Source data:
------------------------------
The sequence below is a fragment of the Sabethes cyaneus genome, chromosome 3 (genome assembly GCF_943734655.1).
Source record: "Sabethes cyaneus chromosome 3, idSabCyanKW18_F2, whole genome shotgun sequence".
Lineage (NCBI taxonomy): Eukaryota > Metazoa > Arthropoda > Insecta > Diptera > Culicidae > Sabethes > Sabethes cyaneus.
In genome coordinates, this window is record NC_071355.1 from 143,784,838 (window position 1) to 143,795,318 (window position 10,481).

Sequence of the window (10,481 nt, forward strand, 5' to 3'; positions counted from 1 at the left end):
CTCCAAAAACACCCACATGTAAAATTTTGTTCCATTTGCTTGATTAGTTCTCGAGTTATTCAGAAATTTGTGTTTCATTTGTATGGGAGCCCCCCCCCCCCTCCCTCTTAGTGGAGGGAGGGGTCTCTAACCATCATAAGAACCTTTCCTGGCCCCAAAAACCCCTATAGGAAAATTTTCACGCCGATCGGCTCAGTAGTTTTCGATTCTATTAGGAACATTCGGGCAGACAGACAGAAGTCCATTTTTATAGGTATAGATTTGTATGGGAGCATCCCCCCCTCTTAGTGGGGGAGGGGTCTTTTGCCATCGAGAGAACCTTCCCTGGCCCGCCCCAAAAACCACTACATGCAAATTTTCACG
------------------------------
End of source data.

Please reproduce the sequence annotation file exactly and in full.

The sequence below is a fragment of the Sabethes cyaneus genome, chromosome 3 (genome assembly GCF_943734655.1).
Source record: "Sabethes cyaneus chromosome 3, idSabCyanKW18_F2, whole genome shotgun sequence".
Lineage (NCBI taxonomy): Eukaryota > Metazoa > Arthropoda > Insecta > Diptera > Culicidae > Sabethes > Sabethes cyaneus.
In genome coordinates, this window is record NC_071355.1 from 143,784,838 (window position 1) to 143,795,318 (window position 10,481).

Sequence of the window (10,481 nt, forward strand, 5' to 3'; positions counted from 1 at the left end):
CTCCAAAAACACCCACATGTAAAATTTTGTTCCATTTGCTTGATTAGTTCTCGAGTTATTCAGAAATTTGTGTTTCATTTGTATGGGAGCCCCCCCCCCCCTCCCTCTTAGTGGAGGGAGGGGTCTCTAACCATCATAAGAACCTTTCCTGGCCCCAAAAACCCCTATAGGAAAATTTTCACGCCGATCGGCTCAGTAGTTTTCGATTCTATTAGGAACATTCGGGCAGACAGACAGAAGTCCATTTTTATAGGTATAGATTTGTATGGGAGCATCCCCCCCTCTTAGTGGGGGAGGGGTCTTTTGCCATCGAGAGAACCTTCCCTGGCCCGCCCCAAAAACCACTACATGCAAATTTTCACG